3 The Strangeness of Moral Supervenience

Horgan and Timmons decry the ease with which Cornell realists have gotten away with positing that moral properties are higher-order properties that irreducibly supervene on non-moral lower order properties by arguing from innocence by association. To Horgan and Timmons, the Cornell realist has gotten away with murder by positing that since it is accepted in the philosophy of mind that the mental supervenes on the physical, that there is nothing mysterious about the Cornell realist holding that the moral supervenes on the non-moral. But this is not a fair comparison, since philosophers of the mind posit supervenience facts that explain how and why the mental supervenes on the physical, while moral realists take supervenience for granted, or so says Horgan and Timmons.

What the Cornell realist owes us, claim Horgan and Timmons, are semantic constraint satisfaction explanations that explain how the higher-order properties exist, and this because semantics constrain and regulate the higher order facts that emerge from the lower order facts. If the moral realist cannot provide semantic constraint satisfaction explanations, then they cannot claim the existence of higher-order moral properties, because if such higher-order moral properties existed then they would causally regulate our moral terms and we would be able to provide semantic explanations for the regulation of their usage.

4 Moral Twin Earth

Horgan and Timmons bade us to imagine, in the distant future, the maiden voyage to moral twin earth, where at that point in time, we have come to conclude that consequentialism is the correct theory of normative ethics, and they have come to the conclusion that deontology is the correct theory of normative ethics. Things go well for a while, but at some point a moral dilemma arises where consequentialism deems an action morally permissible, and deontology deems it impermissible (imagine the organ harvest, the trolley problem, or the judge and the murderous rioters). We have a moral disagreement on our hands, so the question is: what is the nature of this disagreement? Is it merely a verbal or semantic disagreement where the earthlings and the twin-earthlings are talking past each other? Or are the earthlings and the twin-earthlings engaged in a genuine moral disagreement?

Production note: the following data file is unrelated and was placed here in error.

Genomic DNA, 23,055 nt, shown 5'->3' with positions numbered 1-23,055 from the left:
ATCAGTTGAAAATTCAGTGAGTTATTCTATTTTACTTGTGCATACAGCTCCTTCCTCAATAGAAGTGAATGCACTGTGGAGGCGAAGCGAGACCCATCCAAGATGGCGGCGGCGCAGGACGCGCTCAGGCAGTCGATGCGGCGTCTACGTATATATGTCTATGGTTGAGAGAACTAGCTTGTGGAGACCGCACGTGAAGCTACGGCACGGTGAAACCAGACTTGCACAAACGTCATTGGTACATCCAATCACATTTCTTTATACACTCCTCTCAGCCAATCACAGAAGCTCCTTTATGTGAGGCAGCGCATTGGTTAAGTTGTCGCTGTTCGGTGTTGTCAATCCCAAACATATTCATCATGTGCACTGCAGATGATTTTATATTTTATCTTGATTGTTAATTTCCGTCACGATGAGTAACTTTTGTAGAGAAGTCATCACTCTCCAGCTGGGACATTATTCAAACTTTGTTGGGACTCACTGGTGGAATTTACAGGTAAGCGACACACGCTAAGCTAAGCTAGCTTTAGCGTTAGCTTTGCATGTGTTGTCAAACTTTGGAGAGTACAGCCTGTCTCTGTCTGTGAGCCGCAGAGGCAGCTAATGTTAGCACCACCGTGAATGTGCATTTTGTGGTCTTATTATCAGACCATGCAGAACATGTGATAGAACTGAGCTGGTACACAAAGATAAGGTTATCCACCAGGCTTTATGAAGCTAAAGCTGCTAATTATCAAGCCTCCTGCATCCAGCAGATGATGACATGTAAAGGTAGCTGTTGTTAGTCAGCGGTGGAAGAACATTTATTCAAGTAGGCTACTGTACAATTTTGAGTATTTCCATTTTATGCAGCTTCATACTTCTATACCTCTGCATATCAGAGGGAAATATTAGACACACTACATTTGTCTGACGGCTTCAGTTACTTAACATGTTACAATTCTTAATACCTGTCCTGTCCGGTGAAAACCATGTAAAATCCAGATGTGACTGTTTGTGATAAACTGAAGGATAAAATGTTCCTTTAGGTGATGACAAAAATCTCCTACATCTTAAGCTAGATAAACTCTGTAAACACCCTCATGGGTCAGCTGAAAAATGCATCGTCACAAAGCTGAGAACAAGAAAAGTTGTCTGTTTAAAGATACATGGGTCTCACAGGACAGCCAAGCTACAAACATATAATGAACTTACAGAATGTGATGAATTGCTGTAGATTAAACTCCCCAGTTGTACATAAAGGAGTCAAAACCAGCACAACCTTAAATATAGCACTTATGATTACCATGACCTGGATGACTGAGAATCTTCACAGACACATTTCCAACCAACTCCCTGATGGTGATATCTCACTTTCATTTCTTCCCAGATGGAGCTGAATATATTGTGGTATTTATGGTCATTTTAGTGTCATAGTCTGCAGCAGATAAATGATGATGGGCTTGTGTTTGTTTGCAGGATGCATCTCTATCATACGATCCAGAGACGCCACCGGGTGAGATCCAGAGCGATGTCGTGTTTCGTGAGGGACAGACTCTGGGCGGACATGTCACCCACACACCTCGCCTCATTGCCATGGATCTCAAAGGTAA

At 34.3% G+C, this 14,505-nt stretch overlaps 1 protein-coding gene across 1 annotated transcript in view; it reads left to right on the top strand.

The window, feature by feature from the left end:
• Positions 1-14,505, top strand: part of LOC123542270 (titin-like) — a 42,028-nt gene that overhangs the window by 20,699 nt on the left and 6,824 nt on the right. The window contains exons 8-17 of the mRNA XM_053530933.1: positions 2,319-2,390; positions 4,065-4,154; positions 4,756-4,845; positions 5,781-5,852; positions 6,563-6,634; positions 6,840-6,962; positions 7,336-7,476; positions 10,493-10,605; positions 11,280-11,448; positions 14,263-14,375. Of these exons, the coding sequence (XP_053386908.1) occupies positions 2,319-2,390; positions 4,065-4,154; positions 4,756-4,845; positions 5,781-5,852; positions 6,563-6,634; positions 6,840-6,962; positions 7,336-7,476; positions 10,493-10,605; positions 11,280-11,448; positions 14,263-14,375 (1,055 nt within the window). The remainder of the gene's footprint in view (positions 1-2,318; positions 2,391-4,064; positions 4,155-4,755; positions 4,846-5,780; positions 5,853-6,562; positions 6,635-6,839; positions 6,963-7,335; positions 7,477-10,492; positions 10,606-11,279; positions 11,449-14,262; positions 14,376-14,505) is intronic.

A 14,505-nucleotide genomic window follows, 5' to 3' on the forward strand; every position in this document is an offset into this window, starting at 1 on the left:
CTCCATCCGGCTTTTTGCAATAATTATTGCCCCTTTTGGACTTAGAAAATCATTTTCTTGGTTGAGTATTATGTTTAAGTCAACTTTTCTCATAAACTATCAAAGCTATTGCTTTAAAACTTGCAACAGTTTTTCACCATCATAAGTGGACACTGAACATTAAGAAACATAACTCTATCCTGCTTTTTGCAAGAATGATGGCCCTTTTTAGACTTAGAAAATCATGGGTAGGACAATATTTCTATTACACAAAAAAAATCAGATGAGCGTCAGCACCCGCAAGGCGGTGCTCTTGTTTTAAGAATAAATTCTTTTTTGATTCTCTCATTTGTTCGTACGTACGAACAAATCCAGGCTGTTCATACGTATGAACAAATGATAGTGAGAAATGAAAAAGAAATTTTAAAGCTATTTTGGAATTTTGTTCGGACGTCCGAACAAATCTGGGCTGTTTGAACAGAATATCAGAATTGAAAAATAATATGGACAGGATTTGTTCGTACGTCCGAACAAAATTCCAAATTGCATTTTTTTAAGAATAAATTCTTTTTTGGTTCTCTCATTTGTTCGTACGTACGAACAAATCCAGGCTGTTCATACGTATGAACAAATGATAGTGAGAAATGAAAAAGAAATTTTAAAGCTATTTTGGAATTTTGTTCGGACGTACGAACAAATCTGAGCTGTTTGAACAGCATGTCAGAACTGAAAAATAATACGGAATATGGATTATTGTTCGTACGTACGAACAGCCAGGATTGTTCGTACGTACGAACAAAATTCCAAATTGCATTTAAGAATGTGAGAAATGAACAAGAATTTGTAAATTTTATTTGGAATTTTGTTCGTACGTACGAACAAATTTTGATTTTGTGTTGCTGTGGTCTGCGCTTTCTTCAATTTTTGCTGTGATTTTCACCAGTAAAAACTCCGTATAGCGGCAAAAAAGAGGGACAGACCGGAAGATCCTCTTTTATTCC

If the causal theory of reference is correctly applicable to moral terms, then, like Putnam’s twin earth thought experiment on water, the earthlings and twin earthlings are merely talking past each other when they engage in this moral disagreement. But, say Horgan and Timmons, the moral twin earth thought experiment does not yield this intuition, rather, our intuition is that the earthlings and twin-earthlings are having a genuine and real disagreement about what is morally right.

What this suggests is that there are not enough semantic constraints on moral terms to rigidly fix them for all possible worlds. If there were sufficient semantic constraints then we could explain the difference between ‘good’ for earthlings and ‘good’ for twin-earthlings as a difference in meaning. But our intuition is of a difference in theory and belief, and not meaning, because we do not have the necessary semantic constraints. Thus, the Cornell realist cannot provide the necessary semantic constraint explanations, and therefore, cannot provide a good explanation for causally regulated supervenience relations. Recalling that Horgan and Timmons argued that if moral properties exist then we must be able to provide semantic constraint explanations, and seeing as we cannot provide these semantic constraint explanations, it follows that moral properties do not exist.

5 Conclusion of Part I: Moral Twin Earth as an Open Question Argument